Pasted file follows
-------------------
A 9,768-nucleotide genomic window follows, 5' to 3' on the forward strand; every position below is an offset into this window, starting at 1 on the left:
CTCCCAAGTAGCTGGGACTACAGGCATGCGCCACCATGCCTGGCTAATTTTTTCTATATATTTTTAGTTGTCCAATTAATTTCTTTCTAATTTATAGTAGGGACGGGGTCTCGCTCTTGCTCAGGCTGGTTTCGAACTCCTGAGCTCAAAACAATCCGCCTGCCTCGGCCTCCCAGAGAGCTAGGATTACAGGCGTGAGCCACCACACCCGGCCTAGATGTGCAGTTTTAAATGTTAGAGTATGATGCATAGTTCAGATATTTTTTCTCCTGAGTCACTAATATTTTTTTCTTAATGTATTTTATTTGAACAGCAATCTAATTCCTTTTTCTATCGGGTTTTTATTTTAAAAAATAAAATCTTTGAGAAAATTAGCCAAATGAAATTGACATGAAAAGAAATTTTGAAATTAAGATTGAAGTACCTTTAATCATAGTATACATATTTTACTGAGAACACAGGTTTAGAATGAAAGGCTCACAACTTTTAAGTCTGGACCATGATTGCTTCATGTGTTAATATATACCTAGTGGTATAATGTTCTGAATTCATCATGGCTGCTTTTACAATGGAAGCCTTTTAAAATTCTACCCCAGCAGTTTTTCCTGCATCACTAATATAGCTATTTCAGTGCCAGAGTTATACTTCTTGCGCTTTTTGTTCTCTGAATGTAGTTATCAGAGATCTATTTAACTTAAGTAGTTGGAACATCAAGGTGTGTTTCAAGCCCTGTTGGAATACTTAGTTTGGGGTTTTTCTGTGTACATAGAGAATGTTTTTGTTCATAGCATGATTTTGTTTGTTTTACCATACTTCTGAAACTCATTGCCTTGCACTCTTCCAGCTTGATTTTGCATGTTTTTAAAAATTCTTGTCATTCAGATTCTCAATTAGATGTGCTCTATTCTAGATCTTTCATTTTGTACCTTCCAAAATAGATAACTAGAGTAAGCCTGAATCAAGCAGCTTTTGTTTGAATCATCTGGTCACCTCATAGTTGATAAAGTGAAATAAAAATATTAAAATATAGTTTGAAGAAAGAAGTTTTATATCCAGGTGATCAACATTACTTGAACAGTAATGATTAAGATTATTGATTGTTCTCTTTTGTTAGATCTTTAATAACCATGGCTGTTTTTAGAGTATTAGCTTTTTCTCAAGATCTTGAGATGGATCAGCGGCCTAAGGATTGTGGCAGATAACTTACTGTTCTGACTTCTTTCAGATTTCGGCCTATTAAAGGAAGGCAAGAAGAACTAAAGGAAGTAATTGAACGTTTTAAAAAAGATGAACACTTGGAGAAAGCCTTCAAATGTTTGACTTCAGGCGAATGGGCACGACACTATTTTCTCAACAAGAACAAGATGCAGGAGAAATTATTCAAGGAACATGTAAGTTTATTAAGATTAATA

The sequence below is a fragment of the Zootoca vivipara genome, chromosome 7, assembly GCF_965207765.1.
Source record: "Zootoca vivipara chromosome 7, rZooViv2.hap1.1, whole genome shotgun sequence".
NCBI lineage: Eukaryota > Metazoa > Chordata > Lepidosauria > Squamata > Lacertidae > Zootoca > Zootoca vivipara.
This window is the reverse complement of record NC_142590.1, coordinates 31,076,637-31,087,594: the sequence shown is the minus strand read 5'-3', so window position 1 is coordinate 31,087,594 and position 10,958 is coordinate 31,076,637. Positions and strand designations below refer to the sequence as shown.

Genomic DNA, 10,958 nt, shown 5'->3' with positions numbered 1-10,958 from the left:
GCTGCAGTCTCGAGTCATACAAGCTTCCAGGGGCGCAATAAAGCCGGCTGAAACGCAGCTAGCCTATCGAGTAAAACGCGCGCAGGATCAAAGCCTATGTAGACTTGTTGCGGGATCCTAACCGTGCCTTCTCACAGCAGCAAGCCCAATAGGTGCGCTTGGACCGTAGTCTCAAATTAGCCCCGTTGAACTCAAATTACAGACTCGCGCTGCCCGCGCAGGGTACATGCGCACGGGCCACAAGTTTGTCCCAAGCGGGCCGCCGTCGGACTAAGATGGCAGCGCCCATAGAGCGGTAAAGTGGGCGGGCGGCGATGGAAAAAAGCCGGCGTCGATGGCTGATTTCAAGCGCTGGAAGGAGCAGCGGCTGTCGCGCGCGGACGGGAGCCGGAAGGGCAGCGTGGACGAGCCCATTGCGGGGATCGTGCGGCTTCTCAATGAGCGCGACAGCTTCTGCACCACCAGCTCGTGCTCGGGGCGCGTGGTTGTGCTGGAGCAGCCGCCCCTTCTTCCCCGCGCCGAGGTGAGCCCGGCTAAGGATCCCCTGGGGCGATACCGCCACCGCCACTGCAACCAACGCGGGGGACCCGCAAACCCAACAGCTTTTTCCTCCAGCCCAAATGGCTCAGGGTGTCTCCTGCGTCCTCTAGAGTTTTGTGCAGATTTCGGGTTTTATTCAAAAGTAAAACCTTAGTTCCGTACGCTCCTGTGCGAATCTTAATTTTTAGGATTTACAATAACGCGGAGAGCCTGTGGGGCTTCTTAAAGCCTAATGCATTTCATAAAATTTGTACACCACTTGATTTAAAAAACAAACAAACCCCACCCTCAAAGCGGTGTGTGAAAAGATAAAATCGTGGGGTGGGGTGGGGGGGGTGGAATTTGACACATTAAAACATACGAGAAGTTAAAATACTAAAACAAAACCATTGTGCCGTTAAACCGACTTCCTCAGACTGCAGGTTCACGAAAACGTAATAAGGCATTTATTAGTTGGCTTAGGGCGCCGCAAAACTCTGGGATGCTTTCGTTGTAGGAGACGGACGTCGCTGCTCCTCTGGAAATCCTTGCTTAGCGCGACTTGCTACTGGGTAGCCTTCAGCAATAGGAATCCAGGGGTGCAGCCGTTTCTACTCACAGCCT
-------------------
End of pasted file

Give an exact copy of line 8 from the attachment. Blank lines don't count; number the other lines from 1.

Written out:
GCTGCAGTCTCGAGTCATACAAGCTTCCAGGGGCGCAATAAAGCCGGCTGAAACGCAGCTAGCCTATCGAGTAAAACGCGCGCAGGATCAAAGCCTATGTAGACTTGTTGCGGGATCCTAACCGTGCCTTCTCACAGCAGCAAGCCCAATAGGTGCGCTTGGACCGTAGTCTCAAATTAGCCCCGTTGAACTCAAATTACAGACTCGCGCTGCCCGCGCAGGGTACATGCGCACGGGCCACAAGTTTGTCCCAAGCGGGCCGCCGTCGGACTAAGATGGCAGCGCCCATAGAGCGGTAAAGTGGGCGGGCGGCGATGGAAAAAAGCCGGCGTCGATGGCTGATTTCAAGCGCTGGAAGGAGCAGCGGCTGTCGCGCGCGGACGGGAGCCGGAAGGGCAGCGTGGACGAGCCCATTGCGGGGATCGTGCGGCTTCTCAATGAGCGCGACAGCTTCTGCACCACCAGCTCGTGCTCGGGGCGCGTGGTTGTGCTGGAGCAGCCGCCCCTTCTTCCCCGCGCCGAGGTGAGCCCGGCTAAGGATCCCCTGGGGCGATACCGCCACCGCCACTGCAACCAACGCGGGGGACCCGCAAACCCAACAGCTTTTTCCTCCAGCCCAAATGGCTCAGGGTGTCTCCTGCGTCCTCTAGAGTTTTGTGCAGATTTCGGGTTTTATTCAAAAGTAAAACCTTAGTTCCGTACGCTCCTGTGCGAATCTTAATTTTTAGGATTTACAATAACGCGGAGAGCCTGTGGGGCTTCTTAAAGCCTAATGCATTTCATAAAATTTGTACACCACTTGATTTAAAAAACAAACAAACCCCACCCTCAAAGCGGTGTGTGAAAAGATAAAATCGTGGGGTGGGGTGGGGGGGGTGGAATTTGACACATTAAAACATACGAGAAGTTAAAATACTAAAACAAAACCATTGTGCCGTTAAACCGACTTCCTCAGACTGCAGGTTCACGAAAACGTAATAAGGCATTTATTAGTTGGCTTAGGGCGCCGCAAAACTCTGGGATGCTTTCGTTGTAGGAGACGGACGTCGCTGCTCCTCTGGAAATCCTTGCTTAGCGCGACTTGCTACTGGGTAGCCTTCAGCAATAGGAATCCAGGGGTGCAGCCGTTTCTACTCACAGCCT